By Meg Montague
Nursing students in their first year of the BSc and MSc (pre-reg) courses at UWS are undertaking placements with less than two days in-person training. And a clinical skills training day for the undergraduate students has been cancelled.
“If you’re a student [in a ward] that’s come straight from high school, has never worked in any form of care before…you’re just going to be thrown in the deep end,” said Ellie Kirkpatrick, a first year on the undergraduate course.
Unlike some of her peers, Ellie had previously studied nursing at college. And she has been signed up with NHS Lanarkshire’s staff bank since the beginning of the pandemic, where she said she has been working in “Covid ward after Covid ward”. She also said that while working she “had to hold someone’s hand while they passed”. But Ellie is also a student representative for her course, and has heard the concerns from her classmates first-hand.
She added: “They’ve got no form of knowing how to do anything, especially since the skills day’s been cancelled. So, [they’ll] go in knowing absolutely nothing.”
Nursing students in Scotland currently need 2300 hours of clinical placements to be able to register as a nurse with the Nursing and Midwifery Council. According to one nursing student, once placements are allocated they are not allowed to be changed and in-experienced students could be facing their first placement on a designated Covid ‘red’ ward.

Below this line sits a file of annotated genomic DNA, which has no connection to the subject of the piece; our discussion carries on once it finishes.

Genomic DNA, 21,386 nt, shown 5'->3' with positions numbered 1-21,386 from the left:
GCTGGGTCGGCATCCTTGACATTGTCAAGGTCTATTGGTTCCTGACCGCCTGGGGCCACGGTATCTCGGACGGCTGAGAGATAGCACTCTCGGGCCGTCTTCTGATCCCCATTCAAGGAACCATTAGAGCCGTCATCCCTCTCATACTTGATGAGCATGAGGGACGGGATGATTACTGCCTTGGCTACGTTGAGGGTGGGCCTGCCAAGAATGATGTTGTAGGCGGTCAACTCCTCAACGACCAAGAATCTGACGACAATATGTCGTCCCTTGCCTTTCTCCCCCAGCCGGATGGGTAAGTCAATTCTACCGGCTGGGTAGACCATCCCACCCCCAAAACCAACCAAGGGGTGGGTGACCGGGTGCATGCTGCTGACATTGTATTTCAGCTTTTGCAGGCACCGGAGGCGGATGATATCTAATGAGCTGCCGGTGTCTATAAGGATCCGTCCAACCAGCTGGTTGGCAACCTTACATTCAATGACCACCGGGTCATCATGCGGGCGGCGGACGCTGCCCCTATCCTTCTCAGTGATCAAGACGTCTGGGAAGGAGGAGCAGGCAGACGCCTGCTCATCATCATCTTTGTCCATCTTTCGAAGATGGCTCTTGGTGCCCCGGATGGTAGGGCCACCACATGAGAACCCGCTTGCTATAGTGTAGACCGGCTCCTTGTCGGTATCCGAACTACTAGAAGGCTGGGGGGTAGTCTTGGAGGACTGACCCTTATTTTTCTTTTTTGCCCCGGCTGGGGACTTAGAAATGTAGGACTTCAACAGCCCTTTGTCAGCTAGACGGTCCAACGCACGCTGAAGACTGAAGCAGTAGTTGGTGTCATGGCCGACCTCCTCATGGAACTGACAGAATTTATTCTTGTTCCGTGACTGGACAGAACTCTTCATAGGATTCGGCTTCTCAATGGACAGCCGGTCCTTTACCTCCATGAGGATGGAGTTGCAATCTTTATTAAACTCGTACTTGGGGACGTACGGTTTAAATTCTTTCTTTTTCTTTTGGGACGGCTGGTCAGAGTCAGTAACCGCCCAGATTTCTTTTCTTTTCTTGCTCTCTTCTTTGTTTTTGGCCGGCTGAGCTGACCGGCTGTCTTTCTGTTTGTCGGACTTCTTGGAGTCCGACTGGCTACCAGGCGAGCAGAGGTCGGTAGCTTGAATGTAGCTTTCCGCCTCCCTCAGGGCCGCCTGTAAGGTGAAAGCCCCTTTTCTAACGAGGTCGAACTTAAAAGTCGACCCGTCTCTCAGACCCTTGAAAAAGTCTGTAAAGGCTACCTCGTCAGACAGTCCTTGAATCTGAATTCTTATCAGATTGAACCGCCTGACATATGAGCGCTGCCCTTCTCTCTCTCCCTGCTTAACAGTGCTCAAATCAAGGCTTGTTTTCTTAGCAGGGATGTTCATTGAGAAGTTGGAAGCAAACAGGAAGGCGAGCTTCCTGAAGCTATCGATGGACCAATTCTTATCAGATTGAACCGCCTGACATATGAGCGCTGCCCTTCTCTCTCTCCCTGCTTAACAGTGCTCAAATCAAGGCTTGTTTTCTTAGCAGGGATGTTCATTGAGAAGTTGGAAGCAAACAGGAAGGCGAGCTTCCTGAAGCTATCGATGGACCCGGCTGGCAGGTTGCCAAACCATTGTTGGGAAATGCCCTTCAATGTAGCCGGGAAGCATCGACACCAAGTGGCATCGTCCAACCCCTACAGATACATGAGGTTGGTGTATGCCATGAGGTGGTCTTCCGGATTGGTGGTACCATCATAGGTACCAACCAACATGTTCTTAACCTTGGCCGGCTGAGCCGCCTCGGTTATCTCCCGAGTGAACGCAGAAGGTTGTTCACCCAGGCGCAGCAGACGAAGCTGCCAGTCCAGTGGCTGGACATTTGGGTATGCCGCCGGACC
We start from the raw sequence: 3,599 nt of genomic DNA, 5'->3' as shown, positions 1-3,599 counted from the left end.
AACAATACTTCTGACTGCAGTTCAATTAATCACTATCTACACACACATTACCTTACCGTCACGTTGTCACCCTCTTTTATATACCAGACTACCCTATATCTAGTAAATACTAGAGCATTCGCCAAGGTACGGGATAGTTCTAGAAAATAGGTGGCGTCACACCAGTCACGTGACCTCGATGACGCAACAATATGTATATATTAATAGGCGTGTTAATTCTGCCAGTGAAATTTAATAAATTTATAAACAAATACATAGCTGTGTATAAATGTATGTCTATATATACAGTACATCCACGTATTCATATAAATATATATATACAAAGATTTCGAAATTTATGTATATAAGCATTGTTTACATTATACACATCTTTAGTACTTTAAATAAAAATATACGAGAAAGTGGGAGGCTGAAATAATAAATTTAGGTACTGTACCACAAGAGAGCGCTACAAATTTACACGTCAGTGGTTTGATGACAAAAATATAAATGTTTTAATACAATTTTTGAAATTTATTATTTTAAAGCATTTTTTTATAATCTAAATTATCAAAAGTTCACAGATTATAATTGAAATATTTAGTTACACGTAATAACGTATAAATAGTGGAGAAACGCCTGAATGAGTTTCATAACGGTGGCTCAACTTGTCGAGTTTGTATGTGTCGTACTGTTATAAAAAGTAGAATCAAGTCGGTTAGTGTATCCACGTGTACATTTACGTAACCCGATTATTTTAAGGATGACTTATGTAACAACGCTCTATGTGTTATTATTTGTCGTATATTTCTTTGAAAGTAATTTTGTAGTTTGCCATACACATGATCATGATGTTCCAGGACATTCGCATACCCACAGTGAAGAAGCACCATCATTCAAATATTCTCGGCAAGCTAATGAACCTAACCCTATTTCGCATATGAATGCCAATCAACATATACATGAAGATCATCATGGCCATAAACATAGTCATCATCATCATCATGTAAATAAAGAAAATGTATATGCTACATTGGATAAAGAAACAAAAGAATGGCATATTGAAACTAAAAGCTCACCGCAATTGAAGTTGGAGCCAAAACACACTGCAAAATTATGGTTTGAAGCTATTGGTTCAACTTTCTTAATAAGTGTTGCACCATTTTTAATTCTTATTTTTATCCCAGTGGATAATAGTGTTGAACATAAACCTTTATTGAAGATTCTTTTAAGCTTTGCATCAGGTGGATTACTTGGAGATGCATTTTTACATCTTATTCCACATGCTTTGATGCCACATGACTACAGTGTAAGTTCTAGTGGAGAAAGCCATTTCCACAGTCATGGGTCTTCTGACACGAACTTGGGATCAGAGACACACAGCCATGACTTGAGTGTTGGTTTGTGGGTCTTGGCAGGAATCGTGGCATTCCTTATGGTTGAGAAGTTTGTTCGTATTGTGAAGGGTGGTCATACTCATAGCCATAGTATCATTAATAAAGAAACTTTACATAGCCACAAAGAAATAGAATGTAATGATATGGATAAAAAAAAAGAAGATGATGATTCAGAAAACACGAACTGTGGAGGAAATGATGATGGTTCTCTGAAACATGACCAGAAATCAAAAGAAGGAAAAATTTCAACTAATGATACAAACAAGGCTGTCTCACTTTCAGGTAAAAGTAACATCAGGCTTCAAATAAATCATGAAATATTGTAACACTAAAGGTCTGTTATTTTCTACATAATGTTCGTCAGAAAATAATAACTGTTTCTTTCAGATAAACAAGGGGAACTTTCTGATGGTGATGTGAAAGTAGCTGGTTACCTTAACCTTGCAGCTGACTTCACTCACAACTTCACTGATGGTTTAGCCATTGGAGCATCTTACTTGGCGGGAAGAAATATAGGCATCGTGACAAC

“There is no getting away from Covid,” he added. “There is no guarantee any ward will be Covid free.”
Students in their first year of the MSc nursing course have already undertaken a 4-week placement. And have another 9-week placement coming up. Mhari Booth is a student on the course and has over 15 years’ experience in a care setting, but said that wasn’t the case for everyone.
“I do know a few of the girls are actually struggling because they don’t come from health and social care, some of them have done biology degrees,” said Mhari. “I think it depends on their placement as well. Some have had really, really good experiences, some have had fair to not so good, and some just shouldn’t have been there in the first place. But it was what they were given.
“I’ve advised everybody: make sure you tell them we have no clinical skills, we have not had any classes.”
Eileen McKenna, the Associate Director of the Royal College of Nursing Scotland said: “We continue to raise the views and concerns of our student members with the Scottish Government. Our priority for student members must be to protect their ability to continue their education, which includes both academic learning and clinical placements, so they can complete their education.”
UWS and the Nursing and Midwifery Council were contacted for comment but did not respond.